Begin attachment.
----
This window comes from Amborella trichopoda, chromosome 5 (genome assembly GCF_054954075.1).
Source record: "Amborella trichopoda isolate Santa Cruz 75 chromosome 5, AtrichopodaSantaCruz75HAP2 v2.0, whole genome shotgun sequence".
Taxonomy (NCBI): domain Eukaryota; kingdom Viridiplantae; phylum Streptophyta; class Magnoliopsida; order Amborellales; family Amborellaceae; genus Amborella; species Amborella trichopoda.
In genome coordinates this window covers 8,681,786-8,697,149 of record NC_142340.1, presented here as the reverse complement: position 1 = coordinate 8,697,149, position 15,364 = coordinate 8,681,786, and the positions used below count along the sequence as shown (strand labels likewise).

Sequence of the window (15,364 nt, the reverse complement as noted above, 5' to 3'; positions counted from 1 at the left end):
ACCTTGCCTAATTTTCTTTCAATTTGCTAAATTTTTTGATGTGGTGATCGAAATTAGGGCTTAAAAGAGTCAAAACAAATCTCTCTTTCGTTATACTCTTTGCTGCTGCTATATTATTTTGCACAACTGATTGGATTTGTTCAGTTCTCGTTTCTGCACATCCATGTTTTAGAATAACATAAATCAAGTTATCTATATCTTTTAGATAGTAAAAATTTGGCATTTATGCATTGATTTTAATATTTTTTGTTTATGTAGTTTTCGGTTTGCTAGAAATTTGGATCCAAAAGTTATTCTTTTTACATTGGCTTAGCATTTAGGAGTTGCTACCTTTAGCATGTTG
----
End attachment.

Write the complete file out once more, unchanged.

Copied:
This window comes from Amborella trichopoda, chromosome 5 (genome assembly GCF_054954075.1).
Source record: "Amborella trichopoda isolate Santa Cruz 75 chromosome 5, AtrichopodaSantaCruz75HAP2 v2.0, whole genome shotgun sequence".
Taxonomy (NCBI): domain Eukaryota; kingdom Viridiplantae; phylum Streptophyta; class Magnoliopsida; order Amborellales; family Amborellaceae; genus Amborella; species Amborella trichopoda.
In genome coordinates this window covers 8,681,786-8,697,149 of record NC_142340.1, presented here as the reverse complement: position 1 = coordinate 8,697,149, position 15,364 = coordinate 8,681,786, and the positions used below count along the sequence as shown (strand labels likewise).

Sequence of the window (15,364 nt, the reverse complement as noted above, 5' to 3'; positions counted from 1 at the left end):
ACCTTGCCTAATTTTCTTTCAATTTGCTAAATTTTTTGATGTGGTGATCGAAATTAGGGCTTAAAAGAGTCAAAACAAATCTCTCTTTCGTTATACTCTTTGCTGCTGCTATATTATTTTGCACAACTGATTGGATTTGTTCAGTTCTCGTTTCTGCACATCCATGTTTTAGAATAACATAAATCAAGTTATCTATATCTTTTAGATAGTAAAAATTTGGCATTTATGCATTGATTTTAATATTTTTTGTTTATGTAGTTTTCGGTTTGCTAGAAATTTGGATCCAAAAGTTATTCTTTTTACATTGGCTTAGCATTTAGGAGTTGCTACCTTTAGCATGTTG